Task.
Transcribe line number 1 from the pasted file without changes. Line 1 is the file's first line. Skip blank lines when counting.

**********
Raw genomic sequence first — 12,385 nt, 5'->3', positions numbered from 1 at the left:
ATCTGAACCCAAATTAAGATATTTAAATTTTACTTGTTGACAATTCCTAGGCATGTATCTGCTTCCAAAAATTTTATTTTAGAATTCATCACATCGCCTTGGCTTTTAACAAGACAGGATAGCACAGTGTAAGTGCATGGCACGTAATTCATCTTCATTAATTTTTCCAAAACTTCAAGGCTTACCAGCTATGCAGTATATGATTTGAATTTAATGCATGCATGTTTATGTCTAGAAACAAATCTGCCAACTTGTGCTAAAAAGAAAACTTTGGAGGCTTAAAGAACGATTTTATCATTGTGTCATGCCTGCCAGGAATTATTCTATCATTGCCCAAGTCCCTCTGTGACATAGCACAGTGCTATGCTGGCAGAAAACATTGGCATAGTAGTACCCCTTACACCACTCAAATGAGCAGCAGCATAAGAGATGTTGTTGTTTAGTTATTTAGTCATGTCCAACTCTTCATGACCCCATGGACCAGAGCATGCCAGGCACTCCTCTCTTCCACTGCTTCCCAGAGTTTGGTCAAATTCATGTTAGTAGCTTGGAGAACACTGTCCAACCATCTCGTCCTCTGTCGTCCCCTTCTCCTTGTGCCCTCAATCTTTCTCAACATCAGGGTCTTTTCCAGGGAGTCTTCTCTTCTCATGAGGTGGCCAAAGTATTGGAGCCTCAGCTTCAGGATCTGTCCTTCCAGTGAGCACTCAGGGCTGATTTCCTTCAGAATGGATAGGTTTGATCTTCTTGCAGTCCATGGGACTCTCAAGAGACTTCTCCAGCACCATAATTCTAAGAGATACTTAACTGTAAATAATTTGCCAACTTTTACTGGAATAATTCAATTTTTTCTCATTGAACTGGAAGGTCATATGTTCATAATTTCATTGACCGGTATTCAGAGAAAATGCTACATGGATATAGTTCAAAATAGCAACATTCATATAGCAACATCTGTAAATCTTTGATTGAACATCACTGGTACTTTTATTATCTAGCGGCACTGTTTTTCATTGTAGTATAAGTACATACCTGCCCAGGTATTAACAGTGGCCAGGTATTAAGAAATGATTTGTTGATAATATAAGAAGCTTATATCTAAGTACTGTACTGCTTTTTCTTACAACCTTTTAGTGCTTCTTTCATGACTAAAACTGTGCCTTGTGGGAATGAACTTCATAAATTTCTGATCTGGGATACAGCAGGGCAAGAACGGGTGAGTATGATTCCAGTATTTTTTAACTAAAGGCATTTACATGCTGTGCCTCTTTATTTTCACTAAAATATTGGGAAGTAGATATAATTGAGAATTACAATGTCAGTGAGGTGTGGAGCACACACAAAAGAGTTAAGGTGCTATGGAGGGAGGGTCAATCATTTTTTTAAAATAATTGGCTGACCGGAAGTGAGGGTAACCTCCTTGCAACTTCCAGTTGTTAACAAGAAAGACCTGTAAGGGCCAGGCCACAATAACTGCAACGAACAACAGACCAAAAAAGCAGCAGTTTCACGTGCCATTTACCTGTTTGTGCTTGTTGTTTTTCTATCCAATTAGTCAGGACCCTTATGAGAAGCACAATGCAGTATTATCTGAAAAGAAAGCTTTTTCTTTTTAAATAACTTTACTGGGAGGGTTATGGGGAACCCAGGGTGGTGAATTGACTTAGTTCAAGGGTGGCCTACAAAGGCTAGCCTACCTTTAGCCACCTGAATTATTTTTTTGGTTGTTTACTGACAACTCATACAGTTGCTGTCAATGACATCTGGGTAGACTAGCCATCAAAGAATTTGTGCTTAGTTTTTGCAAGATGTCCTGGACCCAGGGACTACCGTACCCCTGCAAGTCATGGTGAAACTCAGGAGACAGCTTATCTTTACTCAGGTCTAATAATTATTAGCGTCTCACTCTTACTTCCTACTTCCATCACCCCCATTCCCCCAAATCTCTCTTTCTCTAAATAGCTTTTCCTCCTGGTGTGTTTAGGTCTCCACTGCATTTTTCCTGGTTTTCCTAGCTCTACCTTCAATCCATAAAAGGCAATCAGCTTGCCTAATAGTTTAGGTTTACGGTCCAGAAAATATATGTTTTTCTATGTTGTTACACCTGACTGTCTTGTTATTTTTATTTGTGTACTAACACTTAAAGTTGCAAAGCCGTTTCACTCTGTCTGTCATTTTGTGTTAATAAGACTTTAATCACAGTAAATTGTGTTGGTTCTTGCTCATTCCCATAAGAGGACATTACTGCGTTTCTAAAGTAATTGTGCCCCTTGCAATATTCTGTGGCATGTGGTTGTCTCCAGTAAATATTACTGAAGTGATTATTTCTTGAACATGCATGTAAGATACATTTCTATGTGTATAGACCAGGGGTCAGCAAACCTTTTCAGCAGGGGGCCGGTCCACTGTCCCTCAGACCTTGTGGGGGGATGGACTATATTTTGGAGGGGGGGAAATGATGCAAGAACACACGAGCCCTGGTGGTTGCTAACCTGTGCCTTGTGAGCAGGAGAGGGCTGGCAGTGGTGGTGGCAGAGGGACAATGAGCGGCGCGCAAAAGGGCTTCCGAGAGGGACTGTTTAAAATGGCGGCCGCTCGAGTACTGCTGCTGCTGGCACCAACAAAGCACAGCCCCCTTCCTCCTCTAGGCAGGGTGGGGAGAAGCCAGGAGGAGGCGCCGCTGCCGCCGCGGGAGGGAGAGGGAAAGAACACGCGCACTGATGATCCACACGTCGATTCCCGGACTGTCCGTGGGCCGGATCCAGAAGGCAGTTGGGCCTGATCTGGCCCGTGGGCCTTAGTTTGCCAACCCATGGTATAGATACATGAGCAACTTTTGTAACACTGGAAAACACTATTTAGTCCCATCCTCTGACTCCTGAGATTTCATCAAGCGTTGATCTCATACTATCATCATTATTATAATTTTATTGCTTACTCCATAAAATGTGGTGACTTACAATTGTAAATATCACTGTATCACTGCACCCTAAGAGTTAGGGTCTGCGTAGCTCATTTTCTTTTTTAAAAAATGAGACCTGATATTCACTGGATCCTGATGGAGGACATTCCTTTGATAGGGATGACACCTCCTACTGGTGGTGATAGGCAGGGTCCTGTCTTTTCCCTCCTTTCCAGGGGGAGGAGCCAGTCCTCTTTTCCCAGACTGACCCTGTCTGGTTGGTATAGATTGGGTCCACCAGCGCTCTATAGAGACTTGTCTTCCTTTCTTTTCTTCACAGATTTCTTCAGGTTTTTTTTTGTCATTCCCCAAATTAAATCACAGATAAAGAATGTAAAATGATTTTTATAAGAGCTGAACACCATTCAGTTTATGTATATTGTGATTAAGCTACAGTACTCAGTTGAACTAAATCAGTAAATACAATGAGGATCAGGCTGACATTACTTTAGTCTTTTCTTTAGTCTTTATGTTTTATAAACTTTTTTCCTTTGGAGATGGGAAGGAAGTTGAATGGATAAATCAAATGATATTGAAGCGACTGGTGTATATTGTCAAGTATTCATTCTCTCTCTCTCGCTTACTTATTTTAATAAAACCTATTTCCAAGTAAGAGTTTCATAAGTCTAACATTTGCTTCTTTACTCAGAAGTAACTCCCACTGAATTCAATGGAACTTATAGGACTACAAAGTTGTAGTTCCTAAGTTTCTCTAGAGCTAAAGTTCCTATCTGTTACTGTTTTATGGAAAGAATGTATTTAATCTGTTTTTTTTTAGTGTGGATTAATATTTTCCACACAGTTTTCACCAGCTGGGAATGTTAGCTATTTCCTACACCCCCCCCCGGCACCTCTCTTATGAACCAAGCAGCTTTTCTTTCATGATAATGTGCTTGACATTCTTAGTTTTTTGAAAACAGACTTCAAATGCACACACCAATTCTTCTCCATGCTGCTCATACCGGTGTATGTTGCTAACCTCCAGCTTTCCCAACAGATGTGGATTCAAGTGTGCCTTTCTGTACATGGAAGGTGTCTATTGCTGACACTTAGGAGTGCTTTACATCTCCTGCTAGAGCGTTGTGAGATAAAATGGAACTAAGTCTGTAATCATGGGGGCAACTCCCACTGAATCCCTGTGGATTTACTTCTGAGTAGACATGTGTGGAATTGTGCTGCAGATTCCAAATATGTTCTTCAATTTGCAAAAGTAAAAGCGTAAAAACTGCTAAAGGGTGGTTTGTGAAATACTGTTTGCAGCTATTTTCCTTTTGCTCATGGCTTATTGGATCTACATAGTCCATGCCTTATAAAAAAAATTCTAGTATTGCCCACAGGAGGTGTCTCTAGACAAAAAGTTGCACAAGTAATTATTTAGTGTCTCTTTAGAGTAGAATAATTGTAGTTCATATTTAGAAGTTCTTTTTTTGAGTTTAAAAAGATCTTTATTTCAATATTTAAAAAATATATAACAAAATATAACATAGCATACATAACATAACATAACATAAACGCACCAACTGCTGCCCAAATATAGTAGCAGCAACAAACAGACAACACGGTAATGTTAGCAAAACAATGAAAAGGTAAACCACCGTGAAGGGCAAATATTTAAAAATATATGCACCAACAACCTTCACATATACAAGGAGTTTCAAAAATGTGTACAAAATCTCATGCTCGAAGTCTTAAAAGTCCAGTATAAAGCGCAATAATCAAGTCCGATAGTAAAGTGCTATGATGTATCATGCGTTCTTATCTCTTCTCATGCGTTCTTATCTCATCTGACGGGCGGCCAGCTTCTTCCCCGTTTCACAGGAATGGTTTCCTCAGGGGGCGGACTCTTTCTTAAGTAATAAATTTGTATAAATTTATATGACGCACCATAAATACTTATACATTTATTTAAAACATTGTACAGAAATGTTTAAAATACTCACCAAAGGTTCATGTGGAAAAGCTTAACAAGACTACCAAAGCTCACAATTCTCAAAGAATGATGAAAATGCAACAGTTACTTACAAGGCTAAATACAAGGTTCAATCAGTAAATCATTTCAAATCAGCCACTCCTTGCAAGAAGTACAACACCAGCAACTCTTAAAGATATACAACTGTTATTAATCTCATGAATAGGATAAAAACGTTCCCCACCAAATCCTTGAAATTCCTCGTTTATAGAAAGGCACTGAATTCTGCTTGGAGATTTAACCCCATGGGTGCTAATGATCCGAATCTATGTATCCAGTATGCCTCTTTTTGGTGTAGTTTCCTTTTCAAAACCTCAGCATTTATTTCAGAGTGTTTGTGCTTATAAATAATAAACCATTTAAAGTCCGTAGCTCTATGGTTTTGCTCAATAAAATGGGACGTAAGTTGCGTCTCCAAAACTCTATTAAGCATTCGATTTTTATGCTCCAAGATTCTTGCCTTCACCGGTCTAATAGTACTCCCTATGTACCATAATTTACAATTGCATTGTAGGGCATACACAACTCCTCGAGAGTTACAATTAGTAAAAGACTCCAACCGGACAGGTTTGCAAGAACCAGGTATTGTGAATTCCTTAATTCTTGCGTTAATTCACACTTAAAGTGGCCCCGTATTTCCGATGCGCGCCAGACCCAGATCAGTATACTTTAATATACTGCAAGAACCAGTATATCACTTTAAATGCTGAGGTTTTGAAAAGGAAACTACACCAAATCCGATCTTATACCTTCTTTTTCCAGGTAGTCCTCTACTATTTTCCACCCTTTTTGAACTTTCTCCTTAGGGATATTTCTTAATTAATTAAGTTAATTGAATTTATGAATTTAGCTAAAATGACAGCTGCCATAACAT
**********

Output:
Raw genomic sequence first — 12,385 nt, 5'->3', positions numbered from 1 at the left: